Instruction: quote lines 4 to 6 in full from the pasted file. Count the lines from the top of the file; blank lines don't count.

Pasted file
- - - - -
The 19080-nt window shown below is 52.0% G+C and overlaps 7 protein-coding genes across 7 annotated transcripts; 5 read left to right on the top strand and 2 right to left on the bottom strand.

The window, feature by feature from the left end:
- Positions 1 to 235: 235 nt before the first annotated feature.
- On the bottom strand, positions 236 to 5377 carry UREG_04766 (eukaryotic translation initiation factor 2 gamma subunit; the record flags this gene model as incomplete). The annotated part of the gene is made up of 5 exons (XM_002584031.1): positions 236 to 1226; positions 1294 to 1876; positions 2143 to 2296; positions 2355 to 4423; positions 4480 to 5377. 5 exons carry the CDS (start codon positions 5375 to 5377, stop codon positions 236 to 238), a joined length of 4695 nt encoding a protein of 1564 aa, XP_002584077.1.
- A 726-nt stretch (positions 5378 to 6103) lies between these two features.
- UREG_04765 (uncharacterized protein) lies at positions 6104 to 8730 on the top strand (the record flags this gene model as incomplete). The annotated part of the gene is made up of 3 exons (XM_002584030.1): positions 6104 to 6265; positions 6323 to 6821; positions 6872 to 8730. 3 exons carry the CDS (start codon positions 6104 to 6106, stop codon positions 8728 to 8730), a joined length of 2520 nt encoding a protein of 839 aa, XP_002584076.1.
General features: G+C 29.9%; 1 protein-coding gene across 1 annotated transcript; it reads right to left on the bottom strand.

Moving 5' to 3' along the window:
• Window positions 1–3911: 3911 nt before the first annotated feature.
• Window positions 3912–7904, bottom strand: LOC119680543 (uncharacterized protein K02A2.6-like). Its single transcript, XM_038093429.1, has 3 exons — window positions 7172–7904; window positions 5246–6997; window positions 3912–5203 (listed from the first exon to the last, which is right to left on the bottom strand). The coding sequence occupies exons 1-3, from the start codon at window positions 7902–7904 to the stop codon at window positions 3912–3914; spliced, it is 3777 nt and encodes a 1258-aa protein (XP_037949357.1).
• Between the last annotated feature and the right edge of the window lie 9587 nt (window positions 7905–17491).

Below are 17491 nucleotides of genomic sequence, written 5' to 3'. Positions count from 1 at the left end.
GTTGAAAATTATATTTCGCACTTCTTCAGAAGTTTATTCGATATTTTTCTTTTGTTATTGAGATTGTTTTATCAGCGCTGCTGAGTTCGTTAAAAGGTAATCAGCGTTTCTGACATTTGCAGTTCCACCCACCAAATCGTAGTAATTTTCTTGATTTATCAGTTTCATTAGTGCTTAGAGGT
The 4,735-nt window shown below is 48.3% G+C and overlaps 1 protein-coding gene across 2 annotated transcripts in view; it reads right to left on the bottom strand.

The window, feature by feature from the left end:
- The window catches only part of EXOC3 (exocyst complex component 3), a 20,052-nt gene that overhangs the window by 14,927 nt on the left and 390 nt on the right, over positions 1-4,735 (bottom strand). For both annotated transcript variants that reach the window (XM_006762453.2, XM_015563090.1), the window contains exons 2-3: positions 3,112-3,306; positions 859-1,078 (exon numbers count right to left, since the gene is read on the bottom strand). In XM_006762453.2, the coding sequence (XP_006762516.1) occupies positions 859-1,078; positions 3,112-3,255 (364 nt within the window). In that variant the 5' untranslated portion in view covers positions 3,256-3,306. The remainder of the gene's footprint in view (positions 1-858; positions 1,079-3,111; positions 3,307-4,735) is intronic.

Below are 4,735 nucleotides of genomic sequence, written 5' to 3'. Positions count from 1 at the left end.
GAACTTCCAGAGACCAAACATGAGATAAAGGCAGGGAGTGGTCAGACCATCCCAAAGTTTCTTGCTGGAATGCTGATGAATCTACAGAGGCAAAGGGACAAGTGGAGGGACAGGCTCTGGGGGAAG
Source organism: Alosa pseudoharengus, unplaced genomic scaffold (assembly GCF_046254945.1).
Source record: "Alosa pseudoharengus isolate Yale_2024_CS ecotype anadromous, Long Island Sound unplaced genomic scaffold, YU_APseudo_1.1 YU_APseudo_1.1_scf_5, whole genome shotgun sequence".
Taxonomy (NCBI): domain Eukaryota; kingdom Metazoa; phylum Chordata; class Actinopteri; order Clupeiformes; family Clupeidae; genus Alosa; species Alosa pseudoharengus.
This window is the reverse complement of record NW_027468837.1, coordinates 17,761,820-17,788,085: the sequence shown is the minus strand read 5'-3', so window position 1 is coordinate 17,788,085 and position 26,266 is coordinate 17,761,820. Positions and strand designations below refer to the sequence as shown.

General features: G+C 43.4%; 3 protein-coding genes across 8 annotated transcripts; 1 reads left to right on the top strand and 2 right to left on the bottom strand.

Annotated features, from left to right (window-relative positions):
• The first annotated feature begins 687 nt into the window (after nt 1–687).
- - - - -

- On the bottom strand, positions 236 to 5377 carry UREG_04766 (eukaryotic translation initiation factor 2 gamma subunit; the record flags this gene model as incomplete). The annotated part of the gene is made up of 5 exons (XM_002584031.1): positions 236 to 1226; positions 1294 to 1876; positions 2143 to 2296; positions 2355 to 4423; positions 4480 to 5377. 5 exons carry the CDS (start codon positions 5375 to 5377, stop codon positions 236 to 238), a joined length of 4695 nt encoding a protein of 1564 aa, XP_002584077.1.
- A 726-nt stretch (positions 5378 to 6103) lies between these two features.
- UREG_04765 (uncharacterized protein) lies at positions 6104 to 8730 on the top strand (the record flags this gene model as incomplete). The annotated part of the gene is made up of 3 exons (XM_002584030.1): positions 6104 to 6265; positions 6323 to 6821; positions 6872 to 8730. 3 exons carry the CDS (start codon positions 6104 to 6106, stop codon positions 8728 to 8730), a joined length of 2520 nt encoding a protein of 839 aa, XP_002584076.1.